How to Buy A Car – Know What You’re Getting Into

If you’re asking yourself which car one you should buy, our in-depth guide contains all the helpful advice you need to make a fully-informed decision

If you’re changing your car, the last thing you need is any expensive surprises. Fortunately, you can avoid this by doing your research before visiting a dealer, as well as knowing what questions to ask and how to act when on the forecourt too.

It helps to take our used car checklist with you, while having a firm idea of your budget and whether you need finance is also a great start. Yet, there’s much more to think about. In this guide, we look at what else you need to consider and how to choose a used car with confidence.


Once you’ve found a car you’re serious about buying, it’s a good idea to get an insurance quote before you sign on the dotted line. Most new cars receive an insurance group rating between 1 and 50, which insurance providers generally use to set premiums. This will give you an initial idea of cost. The lower the group rating, the lower the insurance should be.

Group rating takes into account factors including performance, image, price when new, price of parts and repair costs. A rating can differ between engine/trim variants of the same model, so it’s important to be aware of this when browsing. Your insurance quote will depend on the specific version and age of car you’re looking at.

Car Tax

For cars registered between 1 March 2001 and 31 March 2017, the annual rate of vehicle tax depends on which of 13 different bands its official CO2 figure falls into. For cars registered on or after 1 April 2017, you pay a rate based on the car’s CO2 emissions in the first year it’s registered. But from the second year there’s a flat rate, which is independent of CO2 -unless the car’s less than 5 years old, and had a list price of more than £40,000 when new.

For the eco-friendliest models, the annual rate of tax is £0 – nothing! Under older rules, cars with official CO2 emissions of 100g/km or lower (band A) were zero-rated for Vehicle Excise Duty (VED). Under the current scheme, however, only those cars with official CO2 emissions of Zero (electric vehicles) are zero-rated for VED.

CO2 emissions are directly linked to fuel consumption. You’ll pay less for a greener, more economical model than you will for a more performance-orientated one. Fuel economy has improved over the past decade too – with new guidelines designed to lower CO2 emissions across the board. So while you may think an older car is in a lower tax band, it may not be.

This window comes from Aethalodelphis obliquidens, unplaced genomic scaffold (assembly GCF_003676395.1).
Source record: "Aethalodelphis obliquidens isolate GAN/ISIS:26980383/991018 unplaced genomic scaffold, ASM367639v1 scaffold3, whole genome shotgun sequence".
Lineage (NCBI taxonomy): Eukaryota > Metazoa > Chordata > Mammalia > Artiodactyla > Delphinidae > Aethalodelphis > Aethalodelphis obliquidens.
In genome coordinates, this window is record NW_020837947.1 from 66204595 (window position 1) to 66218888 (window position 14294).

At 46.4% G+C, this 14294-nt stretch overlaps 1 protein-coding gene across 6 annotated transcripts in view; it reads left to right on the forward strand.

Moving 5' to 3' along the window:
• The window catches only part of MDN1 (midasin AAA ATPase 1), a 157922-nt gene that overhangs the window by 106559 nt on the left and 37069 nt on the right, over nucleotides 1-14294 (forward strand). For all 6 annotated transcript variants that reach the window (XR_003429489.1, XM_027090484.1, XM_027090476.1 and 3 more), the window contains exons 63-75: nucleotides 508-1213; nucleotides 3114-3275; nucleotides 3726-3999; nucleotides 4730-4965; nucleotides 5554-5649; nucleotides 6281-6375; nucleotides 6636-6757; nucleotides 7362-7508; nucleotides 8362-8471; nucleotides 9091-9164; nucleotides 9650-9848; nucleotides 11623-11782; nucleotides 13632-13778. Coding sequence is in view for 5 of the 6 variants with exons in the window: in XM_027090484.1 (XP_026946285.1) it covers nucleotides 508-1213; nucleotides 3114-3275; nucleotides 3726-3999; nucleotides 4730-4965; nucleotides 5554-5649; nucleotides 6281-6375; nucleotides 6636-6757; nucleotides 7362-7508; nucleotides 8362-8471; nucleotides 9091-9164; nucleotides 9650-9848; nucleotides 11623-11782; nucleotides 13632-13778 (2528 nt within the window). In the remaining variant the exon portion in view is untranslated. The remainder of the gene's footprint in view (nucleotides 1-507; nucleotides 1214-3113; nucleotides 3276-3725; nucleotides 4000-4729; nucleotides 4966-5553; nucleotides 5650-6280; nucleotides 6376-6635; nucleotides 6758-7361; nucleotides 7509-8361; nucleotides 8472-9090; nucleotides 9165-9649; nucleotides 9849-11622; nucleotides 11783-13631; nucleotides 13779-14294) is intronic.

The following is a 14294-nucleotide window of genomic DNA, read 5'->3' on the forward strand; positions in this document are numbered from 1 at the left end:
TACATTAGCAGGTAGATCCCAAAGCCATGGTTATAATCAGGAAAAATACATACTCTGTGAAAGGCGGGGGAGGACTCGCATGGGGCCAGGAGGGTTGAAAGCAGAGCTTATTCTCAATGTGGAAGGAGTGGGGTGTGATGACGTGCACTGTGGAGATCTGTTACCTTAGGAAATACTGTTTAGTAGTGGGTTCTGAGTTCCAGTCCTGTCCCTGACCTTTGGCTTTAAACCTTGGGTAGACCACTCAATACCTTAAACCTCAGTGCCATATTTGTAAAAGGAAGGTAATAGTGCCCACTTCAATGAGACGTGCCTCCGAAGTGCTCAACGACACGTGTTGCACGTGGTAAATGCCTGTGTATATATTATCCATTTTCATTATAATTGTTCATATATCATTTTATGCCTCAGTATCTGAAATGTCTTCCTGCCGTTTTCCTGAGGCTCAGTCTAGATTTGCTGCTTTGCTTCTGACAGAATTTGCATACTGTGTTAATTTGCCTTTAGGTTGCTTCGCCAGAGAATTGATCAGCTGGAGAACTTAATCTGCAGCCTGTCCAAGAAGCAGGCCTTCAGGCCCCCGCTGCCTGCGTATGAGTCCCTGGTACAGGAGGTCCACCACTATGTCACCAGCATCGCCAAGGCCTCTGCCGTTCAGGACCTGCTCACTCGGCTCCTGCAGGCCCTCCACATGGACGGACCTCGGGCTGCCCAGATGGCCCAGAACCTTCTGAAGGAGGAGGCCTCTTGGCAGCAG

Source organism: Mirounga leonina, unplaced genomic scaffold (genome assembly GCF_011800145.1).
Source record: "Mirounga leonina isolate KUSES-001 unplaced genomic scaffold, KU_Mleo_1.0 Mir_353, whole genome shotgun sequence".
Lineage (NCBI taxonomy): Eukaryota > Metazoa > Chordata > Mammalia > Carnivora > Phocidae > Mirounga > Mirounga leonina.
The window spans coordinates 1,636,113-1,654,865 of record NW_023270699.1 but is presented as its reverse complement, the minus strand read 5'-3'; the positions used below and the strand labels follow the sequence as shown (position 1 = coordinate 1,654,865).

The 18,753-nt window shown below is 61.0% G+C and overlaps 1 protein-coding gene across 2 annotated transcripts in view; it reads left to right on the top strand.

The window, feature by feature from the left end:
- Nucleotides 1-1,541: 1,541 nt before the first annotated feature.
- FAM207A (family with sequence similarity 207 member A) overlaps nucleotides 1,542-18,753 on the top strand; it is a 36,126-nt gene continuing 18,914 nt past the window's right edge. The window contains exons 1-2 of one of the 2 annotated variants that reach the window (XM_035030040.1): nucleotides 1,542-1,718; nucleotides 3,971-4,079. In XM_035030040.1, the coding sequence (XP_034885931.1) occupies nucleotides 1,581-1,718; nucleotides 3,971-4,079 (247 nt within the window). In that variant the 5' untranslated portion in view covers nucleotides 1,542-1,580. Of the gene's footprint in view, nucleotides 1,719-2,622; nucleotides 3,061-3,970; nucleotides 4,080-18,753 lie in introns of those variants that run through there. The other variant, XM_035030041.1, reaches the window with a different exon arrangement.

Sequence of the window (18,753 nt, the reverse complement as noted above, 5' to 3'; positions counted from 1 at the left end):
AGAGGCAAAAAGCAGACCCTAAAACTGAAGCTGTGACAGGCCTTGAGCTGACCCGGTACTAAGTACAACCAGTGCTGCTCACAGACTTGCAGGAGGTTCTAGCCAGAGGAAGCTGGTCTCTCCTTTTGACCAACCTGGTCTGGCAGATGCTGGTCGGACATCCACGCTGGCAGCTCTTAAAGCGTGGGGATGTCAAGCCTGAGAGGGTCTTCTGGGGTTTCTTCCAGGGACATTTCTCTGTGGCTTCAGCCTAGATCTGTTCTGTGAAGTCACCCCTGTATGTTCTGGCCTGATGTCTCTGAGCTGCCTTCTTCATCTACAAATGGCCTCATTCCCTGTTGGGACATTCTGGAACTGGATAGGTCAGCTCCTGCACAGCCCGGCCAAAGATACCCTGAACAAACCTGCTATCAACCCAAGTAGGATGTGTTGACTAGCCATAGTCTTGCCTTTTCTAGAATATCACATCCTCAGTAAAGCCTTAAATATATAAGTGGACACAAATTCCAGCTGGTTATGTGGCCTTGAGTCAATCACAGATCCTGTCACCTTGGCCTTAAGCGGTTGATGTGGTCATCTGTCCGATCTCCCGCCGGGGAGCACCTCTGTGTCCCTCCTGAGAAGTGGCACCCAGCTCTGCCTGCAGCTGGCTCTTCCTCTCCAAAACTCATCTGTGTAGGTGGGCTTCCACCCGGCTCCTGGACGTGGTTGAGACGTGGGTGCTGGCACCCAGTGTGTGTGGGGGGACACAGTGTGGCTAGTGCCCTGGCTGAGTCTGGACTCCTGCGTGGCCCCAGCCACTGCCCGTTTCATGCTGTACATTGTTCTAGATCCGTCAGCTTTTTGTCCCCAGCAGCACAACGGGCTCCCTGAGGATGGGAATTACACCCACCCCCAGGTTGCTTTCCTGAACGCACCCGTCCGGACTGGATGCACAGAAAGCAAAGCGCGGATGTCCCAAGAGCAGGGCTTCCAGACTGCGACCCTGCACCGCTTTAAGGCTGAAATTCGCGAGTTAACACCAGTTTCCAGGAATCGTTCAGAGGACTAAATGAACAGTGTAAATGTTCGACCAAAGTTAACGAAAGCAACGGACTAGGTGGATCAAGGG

Fuel Choice

Diesel might have a reputation for being more economical, but diesel models can be more expensive to buy and the fuel is considerably more expensive at the pumps too. If you opt to buy a diesel car for its fuel economy alone, you’ll have to be a high mileage driver to get value for money. Diesel, especially the latest ‘Euro 6’ cleaner diesels, is still a great option for long-distance commuters. But needing to rack up the miles, to cover higher fuel and purchase costs, may be enough for urban drivers to look elsewhere.

It’s also well worth bearing in mind that diesel cars registered since 2009 – and many registered before – will have a Diesel Particulate Filter (DPF) installed in their exhaust. A car with a DPF isn’t suitable for town-based stop/start driving due to the risk of filter blocking. This is because it’s unlikely to achieve the conditions required for filter ‘regeneration’.

For urban use and shorter trips, you may well find petrol, hybrid or electric cars are much more cost-effective to run.

Fuel Consumption

Don’t take it for granted that your new car will deliver the fuel economy indicated by official figures. For cars registered before 2019, car manufacturers give 3 separate figures: Urban, Extra-Urban and Combined. This ‘combined’ figure should be a good indication of the fuel consumption you might get overall, but the official test is now so old that it’s become very poor at predicting real world fuel economy. In some cases, this can be up to 40% worse.

A new official test called the WLTP came in at the end of 2018, and this should produce official figures that are much more achievable in the real world.  From 2019 all official figures quoted for new cars will be the more reliable WLTP figures.


Check out the Euro NCAP safety rating of a car to see how well it’ll protect you and your family in a collision. Be careful when comparing ratings though. The test and star rating criteria have become a lot more demanding over the years, so you should really only compare cars of a similar age. You can view test results online.

If you have young children and you’re looking at family cars, it’s essential you can fit your child seat(s) in the model(s) you’re serious about.

Other Considerations

Practicalities – Are you planning to store your car in a garage? With vehicles getting bigger, be sure to double check dimensions. Not only that, it’s a good idea to take your kids on a test drive to make sure you can all comfortably fit in the car that’s caught your eye. Some dealers may even allow an overnight test depending on your circumstances.

Budget – It’s crucial to know how much you can afford and how you’ll pay for your new car. Will you use savings? Are you part-exchanging your existing car? Or do you need finance? Using AA Cars finance’s easy-to-use online tool, you can get a quote, check if you’re eligible and see how much you could receive – all without affecting your credit score.

Images courtesy of iStock.


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